Ongoing Regard: Boost the Power of Your Thank You

We cannot underestimate the ‘value of being valued.’  Saying thank you strengthens the bonds between people and re-emphasizes the personal relationship. But a thank you can be even more powerful if it contains the language of ongoing regard. Whether written or spoken it can be transformative for both the sender and receiver. Not only does ongoing regard make both parties feel good, it provides a deeper understanding of the behavior or action being recognized. That recognition is apt to inspire more of that same behavior in the future.

If you make another person feel valued, then they are more likely to support you and your work.

Be Direct.  Deliver your message directly to the recipient. Use the words thank you instead of I’d like to thank…
Be Specific. Describe the precise action you are thanking them for and not personal attributes like generous, helpful, and hard-working.
Reveal Impact. Describe the impact the action had on you, for example: it helped, added, enabled, made better. Avoid using feel-good phrases like, “always there when I need you” or “you did a great job.”

Boast the power of your thank you by describing the impact of the other person's action.

In preparation for delivering your powerful message, ask yourself the following questions:

  • Why do I want to thank this person?
  • What service/skill/behavior did they exhibit?
  • Why is it valuable?
  • How did their action impact my goals and commitments?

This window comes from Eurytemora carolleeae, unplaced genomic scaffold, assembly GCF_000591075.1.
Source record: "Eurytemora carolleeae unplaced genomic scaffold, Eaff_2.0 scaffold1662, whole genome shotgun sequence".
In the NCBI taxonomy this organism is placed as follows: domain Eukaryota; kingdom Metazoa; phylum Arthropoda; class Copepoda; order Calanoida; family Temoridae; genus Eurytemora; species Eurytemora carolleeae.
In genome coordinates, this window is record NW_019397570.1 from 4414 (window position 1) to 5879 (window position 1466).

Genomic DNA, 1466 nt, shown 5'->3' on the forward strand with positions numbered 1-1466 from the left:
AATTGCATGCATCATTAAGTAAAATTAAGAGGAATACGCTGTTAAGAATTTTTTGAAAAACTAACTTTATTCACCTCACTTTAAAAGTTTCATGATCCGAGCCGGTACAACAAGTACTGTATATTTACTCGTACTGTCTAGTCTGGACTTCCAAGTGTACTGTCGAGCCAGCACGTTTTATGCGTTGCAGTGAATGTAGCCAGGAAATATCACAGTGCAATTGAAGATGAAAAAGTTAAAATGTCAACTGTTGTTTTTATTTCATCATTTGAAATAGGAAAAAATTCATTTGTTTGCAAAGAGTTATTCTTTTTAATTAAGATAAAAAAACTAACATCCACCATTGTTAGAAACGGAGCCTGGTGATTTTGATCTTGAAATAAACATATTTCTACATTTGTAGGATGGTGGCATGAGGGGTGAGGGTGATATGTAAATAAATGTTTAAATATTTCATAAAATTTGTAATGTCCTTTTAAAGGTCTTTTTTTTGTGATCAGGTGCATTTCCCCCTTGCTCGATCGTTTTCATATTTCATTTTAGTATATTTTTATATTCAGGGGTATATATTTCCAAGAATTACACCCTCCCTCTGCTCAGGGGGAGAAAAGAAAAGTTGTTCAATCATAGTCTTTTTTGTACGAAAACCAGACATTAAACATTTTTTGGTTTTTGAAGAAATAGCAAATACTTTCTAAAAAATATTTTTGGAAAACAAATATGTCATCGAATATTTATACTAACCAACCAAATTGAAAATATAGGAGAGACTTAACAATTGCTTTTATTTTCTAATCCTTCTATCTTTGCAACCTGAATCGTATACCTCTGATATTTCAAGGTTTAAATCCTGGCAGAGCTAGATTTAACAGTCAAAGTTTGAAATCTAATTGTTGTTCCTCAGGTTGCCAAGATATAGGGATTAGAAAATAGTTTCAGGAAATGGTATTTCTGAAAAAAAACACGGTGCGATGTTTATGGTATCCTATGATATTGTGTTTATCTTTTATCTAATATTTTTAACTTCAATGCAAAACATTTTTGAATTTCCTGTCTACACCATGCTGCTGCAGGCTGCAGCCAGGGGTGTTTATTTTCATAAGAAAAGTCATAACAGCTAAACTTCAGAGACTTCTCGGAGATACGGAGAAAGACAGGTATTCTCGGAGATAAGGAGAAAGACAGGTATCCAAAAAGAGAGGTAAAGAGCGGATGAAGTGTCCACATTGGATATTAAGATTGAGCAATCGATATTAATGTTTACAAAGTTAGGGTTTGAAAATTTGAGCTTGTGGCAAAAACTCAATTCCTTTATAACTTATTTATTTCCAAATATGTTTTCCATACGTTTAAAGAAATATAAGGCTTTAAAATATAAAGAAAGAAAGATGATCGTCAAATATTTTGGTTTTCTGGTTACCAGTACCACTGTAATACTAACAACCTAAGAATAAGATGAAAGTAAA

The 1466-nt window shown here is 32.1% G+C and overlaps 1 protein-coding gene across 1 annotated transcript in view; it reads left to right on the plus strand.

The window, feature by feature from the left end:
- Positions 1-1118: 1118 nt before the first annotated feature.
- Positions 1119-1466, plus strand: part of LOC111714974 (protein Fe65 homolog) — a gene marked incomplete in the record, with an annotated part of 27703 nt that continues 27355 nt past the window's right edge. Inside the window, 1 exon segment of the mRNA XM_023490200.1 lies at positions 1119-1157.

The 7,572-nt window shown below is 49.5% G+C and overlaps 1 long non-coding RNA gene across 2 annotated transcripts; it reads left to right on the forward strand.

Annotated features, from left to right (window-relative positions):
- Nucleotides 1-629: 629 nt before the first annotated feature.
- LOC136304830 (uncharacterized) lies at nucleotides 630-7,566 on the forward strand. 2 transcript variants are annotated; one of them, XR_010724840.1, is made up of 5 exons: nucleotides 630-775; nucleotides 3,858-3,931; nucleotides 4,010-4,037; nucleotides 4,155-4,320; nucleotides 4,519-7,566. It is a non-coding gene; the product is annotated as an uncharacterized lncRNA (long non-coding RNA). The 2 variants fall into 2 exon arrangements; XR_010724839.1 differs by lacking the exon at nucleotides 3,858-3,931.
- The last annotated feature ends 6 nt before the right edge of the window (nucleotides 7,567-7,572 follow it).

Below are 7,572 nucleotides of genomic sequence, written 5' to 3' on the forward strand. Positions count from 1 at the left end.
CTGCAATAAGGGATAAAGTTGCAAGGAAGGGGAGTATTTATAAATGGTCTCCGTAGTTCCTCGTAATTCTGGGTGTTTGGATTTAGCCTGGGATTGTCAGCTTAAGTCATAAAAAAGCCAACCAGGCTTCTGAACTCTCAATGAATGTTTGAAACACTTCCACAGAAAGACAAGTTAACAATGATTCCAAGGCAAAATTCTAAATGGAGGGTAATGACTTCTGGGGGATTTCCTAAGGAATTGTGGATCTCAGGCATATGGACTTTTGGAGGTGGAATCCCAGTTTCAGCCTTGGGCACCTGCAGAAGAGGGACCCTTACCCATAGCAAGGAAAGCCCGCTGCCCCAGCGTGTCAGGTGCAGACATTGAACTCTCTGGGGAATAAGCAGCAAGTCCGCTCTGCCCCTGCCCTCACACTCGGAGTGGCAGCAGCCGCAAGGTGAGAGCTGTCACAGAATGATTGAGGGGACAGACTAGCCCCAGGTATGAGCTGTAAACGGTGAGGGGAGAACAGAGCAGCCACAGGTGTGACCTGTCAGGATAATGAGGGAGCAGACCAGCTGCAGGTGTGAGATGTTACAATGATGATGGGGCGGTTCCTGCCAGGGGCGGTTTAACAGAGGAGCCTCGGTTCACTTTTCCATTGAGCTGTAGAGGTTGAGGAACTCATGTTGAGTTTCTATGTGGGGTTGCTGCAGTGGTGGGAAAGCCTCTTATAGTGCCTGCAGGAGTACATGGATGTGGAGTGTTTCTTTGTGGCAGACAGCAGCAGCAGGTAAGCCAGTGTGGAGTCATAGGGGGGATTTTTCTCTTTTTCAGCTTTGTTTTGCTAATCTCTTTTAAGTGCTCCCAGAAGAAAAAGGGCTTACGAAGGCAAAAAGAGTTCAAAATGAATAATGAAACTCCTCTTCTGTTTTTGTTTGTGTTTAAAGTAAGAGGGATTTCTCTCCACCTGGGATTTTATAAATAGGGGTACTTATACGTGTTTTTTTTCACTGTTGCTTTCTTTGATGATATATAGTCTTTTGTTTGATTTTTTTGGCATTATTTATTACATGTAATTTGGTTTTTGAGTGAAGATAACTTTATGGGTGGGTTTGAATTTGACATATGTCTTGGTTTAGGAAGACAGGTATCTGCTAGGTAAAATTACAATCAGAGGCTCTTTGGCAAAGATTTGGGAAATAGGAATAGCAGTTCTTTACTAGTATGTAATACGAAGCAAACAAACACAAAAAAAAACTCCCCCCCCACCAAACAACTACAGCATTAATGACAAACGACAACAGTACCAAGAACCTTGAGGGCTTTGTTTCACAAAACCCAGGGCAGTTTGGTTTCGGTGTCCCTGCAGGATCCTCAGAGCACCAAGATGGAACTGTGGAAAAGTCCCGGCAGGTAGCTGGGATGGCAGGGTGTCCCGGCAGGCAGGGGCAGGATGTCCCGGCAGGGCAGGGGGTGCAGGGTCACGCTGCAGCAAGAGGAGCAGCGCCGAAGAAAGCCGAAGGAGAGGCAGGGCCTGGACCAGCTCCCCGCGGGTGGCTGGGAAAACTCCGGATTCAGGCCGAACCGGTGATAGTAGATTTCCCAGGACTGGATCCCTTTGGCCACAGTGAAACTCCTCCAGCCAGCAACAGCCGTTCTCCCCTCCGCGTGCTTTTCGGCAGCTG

Use the following 5 steps as a script to keep your thank you short and powerful.

  1. Greet. Spell or say his or her name correctly.
  2. Express gratitude. Start with the words, “Thank you for…” naming  the action/behavior you are thanking them for.
  3. Discuss impact. Describe a positive impact their action/behavior had.
  4. Make reference. What did their action/behavior mean to you? How did it make you feel?
  5. Give regards. Write or say, “Thank You” again in closing.
Things to Avoid

To ensure sincerity, stay away from the following:

  • Don’t use general phrases like, “Nice Job!” or “Thank you for all you did.”
  • Avoid the just writing trap. You are not “just writing to say”– that’s stating the obvious.
  • Don’t share unrelated news. This isn’t the time. This is exclusively about thanking someone for their actions or recognizing their behaviors.

 Questions to Deepen Thinking

  • How is ‘making your employees feel valued’ working for you?
  • What might happen if you start giving unexpected ongoing regard messages?
  • How might people feel if you regularly tell them the positive impact of their actions?

 References

Kegan, R., & Lahey, L.  (2001). How the way we talk can change the way we work: Seven languages for transformation. San Francisco: Jossey-Bass.

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